I hate spam. Of course, who doesn’t? But I really hate spam. Nothing will send me over the edge faster than receiving an unsolicited message telling me how excited they are to sell me something. Especially when it ends by telling me that I can just reply to get off their list.
Excuse me, but how am I even on your list?
Well, according to the email I received at 3:30 in the morning, he got my email address from my Instagram account. He’s the third such person to have taken an interest in how I plan to grow my audience on Instagram this week. And he can’t wait to explain just how he can help me do that. And the email I got two days ago? That was from someone who had found my email address on a support forum asking for help straightening out my newsletter signup forms. And both of them ended their mails by letting me know that if I am not interested in their services, I can simply reply to these emails — the emails I didn’t ask for — and I will be removed me from their lists promptly.
I’m pretty sure neither one of them liked the email I sent in reply.
Now, you might be thinking “But Clara, isn’t that illegal?” And surprisingly no, it’s not illegal. According to the Can-Spam Act (Controlling the Assault of Non-Solicited Pornography And Marketing Act of 2003) businesses have to remove people from their lists promptly, but there is no regulation about how a person can be placed on that list.
You read that right: there is no regulation governing how a business can add someone’s email address to their list. That means stalking my Instagram profile and adding me to some list, then sending me the spammy, unwanted email is perfectly legal. Ew.
Now, here’s my opinion on this. I’ve said before that social media relationships work best when they are modeled after in-person relationships. So… if you owned a brick and mortar store, would you yank a passerby off the street, sit them down and force them to watch an infomercial and then tell them “oh, well, if you don’t want to be here, there’s the door.”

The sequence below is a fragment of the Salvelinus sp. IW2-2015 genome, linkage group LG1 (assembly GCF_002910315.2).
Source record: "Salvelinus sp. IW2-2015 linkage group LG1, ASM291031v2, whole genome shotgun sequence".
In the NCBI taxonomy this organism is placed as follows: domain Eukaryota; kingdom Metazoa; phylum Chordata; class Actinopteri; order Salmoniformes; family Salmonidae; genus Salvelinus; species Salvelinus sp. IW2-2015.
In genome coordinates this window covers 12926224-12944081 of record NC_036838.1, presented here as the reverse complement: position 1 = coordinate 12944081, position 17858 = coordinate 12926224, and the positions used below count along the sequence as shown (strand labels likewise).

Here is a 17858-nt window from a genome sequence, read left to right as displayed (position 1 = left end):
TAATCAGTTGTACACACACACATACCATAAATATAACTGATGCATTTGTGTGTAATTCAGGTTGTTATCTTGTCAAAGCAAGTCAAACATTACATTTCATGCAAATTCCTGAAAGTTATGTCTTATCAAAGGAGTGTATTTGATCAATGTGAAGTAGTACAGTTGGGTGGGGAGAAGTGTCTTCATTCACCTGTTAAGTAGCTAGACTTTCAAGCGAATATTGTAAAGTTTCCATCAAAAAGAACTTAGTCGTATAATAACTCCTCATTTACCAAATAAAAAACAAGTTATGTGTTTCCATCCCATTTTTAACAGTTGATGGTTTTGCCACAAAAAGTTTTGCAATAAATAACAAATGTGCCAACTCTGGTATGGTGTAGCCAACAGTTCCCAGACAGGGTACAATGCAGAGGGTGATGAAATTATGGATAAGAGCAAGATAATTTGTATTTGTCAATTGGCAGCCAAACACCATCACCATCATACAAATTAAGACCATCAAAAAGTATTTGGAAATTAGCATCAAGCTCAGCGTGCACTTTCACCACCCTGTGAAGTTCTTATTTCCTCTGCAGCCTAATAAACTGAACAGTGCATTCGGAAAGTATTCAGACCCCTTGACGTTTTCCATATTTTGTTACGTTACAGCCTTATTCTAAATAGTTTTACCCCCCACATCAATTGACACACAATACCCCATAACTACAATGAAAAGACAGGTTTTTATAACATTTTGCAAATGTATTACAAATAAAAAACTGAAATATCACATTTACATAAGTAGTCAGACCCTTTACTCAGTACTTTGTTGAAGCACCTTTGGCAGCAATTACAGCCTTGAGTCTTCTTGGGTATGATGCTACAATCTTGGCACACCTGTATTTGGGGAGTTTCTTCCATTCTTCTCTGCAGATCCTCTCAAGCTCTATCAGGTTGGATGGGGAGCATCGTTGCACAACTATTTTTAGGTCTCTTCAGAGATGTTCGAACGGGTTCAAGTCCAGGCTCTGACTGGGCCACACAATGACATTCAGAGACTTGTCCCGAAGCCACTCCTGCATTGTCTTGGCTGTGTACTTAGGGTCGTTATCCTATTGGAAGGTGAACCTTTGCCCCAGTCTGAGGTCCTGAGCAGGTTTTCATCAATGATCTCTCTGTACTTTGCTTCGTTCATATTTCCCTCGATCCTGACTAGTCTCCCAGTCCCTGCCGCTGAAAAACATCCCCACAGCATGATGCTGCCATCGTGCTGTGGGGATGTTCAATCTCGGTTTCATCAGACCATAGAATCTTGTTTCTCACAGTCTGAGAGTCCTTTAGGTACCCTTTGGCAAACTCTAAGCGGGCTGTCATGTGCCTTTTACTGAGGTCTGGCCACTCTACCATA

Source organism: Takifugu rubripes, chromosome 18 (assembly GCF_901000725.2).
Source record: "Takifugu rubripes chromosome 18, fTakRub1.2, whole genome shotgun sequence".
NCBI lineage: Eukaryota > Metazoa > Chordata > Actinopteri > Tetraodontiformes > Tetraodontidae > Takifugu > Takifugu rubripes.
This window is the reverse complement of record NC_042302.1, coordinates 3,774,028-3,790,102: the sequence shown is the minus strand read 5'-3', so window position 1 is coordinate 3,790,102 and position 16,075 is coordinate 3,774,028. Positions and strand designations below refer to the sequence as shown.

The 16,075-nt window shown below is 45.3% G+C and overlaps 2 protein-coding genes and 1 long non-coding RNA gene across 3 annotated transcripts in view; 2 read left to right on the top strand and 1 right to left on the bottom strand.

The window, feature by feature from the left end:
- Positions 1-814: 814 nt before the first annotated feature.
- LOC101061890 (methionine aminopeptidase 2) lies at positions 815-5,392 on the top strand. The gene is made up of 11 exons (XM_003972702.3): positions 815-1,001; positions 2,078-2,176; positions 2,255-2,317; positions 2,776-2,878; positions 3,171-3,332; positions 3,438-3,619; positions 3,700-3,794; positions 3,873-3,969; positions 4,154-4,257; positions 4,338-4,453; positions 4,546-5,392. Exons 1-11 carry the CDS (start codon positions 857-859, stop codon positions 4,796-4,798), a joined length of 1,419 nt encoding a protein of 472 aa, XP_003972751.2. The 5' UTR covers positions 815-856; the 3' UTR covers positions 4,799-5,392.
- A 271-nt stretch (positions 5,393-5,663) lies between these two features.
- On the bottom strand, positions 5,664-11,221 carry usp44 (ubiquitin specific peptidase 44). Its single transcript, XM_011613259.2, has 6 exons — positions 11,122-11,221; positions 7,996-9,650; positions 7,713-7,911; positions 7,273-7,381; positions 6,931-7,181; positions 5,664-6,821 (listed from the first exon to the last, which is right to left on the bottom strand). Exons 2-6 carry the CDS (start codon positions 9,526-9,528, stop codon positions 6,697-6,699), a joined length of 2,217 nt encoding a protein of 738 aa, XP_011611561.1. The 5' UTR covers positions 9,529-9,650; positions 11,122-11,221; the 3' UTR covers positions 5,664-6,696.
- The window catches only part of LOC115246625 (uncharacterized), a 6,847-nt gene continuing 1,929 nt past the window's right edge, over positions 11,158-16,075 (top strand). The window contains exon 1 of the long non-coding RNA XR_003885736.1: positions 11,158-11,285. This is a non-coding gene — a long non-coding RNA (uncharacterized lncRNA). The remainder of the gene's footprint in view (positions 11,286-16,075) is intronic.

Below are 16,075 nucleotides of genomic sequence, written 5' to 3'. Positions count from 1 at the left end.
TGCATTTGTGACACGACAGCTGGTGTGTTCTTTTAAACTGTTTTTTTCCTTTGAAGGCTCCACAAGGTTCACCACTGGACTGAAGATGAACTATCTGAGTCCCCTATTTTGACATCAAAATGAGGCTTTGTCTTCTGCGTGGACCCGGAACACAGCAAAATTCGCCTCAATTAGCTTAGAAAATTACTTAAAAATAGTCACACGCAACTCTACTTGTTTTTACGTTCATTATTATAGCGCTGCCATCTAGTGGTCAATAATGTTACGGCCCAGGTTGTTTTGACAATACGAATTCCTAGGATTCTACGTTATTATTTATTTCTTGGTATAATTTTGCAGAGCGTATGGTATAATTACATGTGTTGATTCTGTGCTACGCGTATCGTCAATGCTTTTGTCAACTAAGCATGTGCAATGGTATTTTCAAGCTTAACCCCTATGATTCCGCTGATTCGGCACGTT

I hope not. Thankfully, even though that’s not illegal to do either, I haven’t heard of a case where that’s happened.
Now, in the interest of turning this into a useful post and not just rant about one person’s inconsiderate-spammy-late-night-intrusion-into-my-inbox…
People. There is a better way.
It boils down to this, if you wouldn’t want a friend to do something like this to you, then don’t do it to other people. It’s kind of like the Golden rule, only in don’ts. Don’t send unwanted email. Don’t scrape email addresses off social media profiles to spam them. Not one person in the history of the Internet has placed an email address on their Instagram profile and thought “I really hope someone uses this to email me and offer me their services!!” Not ever. I promise.
Additionally, waiting for people to opt-in to that list, rather than adding them and assuming they will simply and happily opt-out if they don’t want it, will help guarantee your mails will be opened and read. Yes, the growth will be slower, but the higher engagement rate is worth it. And isn’t that the main goal? In this day and age when everyone receives dozens and dozens of emails every single day, you’re much more likely at being noticed if they know your email is coming, and if it’s a welcome addition to their inbox.
It’s all wrapped up nice into one pretty little word:
Respect. Respect your followers, your customers, your friends, and your potential customers, and they will want to do business with you when the time comes.